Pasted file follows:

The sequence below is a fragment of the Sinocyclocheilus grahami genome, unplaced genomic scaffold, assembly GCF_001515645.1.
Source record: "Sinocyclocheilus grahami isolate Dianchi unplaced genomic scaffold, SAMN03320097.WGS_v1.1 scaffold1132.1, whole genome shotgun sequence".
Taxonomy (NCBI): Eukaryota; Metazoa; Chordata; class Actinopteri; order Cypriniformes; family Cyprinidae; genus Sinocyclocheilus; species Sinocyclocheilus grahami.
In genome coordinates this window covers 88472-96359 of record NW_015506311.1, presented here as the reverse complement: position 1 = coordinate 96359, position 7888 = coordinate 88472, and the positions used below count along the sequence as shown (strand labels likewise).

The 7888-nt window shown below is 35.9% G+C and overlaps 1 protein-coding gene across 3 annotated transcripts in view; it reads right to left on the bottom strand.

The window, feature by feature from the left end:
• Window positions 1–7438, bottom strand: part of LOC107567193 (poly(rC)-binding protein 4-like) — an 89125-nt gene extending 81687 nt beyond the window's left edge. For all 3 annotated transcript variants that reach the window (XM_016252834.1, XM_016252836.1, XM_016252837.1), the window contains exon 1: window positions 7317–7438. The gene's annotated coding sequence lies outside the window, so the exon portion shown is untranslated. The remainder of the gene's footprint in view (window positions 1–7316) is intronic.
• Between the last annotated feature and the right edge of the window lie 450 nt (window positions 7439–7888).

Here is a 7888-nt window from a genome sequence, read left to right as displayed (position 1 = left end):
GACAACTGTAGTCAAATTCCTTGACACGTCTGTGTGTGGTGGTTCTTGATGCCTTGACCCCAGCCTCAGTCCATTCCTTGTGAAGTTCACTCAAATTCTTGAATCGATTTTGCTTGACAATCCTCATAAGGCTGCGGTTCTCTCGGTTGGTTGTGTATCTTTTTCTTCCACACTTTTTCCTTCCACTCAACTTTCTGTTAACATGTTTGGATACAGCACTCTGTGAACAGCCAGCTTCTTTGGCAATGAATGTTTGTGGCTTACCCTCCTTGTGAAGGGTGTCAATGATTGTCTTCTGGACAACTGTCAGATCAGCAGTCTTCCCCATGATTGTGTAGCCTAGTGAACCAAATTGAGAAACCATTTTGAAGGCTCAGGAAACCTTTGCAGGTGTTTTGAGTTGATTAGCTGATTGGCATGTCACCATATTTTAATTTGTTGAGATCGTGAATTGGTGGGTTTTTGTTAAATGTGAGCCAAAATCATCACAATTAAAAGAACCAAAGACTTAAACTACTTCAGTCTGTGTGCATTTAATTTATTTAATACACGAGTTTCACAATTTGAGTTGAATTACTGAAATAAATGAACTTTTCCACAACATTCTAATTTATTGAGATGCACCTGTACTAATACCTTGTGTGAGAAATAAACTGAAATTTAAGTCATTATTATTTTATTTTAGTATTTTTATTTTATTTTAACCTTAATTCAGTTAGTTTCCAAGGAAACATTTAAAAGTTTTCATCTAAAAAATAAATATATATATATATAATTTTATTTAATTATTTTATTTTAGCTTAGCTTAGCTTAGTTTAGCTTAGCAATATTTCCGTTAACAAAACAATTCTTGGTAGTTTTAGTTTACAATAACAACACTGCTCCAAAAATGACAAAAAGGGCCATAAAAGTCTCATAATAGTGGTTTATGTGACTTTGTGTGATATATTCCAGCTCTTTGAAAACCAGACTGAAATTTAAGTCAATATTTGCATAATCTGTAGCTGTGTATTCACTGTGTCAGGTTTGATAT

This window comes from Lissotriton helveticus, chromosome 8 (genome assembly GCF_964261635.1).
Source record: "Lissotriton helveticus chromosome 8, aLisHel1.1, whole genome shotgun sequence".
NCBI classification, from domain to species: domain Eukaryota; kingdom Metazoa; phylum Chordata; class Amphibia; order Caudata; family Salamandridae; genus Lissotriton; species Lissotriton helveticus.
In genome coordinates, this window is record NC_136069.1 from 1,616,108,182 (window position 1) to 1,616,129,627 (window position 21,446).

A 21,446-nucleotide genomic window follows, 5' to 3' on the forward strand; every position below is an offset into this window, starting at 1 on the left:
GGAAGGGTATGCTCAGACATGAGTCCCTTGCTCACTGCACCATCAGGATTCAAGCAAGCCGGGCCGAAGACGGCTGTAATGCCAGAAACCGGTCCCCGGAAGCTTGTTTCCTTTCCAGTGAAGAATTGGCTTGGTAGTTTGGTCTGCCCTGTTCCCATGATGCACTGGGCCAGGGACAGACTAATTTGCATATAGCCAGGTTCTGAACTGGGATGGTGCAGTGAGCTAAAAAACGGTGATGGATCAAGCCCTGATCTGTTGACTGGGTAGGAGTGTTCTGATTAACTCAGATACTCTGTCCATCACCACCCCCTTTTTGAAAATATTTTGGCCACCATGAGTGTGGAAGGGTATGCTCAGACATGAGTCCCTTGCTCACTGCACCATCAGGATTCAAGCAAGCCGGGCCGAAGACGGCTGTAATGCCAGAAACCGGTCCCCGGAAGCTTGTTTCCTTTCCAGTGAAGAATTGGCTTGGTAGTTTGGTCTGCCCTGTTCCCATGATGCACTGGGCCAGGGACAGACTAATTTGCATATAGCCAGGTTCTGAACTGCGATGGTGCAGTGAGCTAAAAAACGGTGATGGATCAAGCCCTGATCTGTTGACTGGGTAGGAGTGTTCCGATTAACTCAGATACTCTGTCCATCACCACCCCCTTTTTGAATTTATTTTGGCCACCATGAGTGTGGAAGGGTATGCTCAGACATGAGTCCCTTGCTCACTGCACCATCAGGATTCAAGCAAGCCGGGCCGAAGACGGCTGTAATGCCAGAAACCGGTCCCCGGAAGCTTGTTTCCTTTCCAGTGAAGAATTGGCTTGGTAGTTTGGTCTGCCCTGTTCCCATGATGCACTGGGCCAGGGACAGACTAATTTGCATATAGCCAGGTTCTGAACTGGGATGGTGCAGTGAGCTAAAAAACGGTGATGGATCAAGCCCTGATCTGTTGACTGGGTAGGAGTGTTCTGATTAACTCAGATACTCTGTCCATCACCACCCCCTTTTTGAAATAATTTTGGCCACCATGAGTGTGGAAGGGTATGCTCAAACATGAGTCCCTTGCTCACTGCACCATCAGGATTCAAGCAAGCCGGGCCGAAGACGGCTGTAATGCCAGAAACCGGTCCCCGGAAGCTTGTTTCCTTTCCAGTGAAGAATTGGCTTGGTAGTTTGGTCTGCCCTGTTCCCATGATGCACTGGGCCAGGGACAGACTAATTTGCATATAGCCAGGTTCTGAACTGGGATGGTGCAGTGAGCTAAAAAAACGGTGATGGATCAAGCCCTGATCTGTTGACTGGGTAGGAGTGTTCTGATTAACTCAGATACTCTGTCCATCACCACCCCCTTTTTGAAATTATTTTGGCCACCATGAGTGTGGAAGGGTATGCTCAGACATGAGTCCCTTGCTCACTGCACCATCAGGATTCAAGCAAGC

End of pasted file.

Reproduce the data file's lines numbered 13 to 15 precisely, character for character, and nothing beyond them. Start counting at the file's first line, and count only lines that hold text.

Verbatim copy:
NCBI classification, from domain to species: domain Eukaryota; kingdom Metazoa; phylum Chordata; class Amphibia; order Caudata; family Salamandridae; genus Lissotriton; species Lissotriton helveticus.
In genome coordinates, this window is record NC_136069.1 from 1,616,108,182 (window position 1) to 1,616,129,627 (window position 21,446).

A 21,446-nucleotide genomic window follows, 5' to 3' on the forward strand; every position below is an offset into this window, starting at 1 on the left: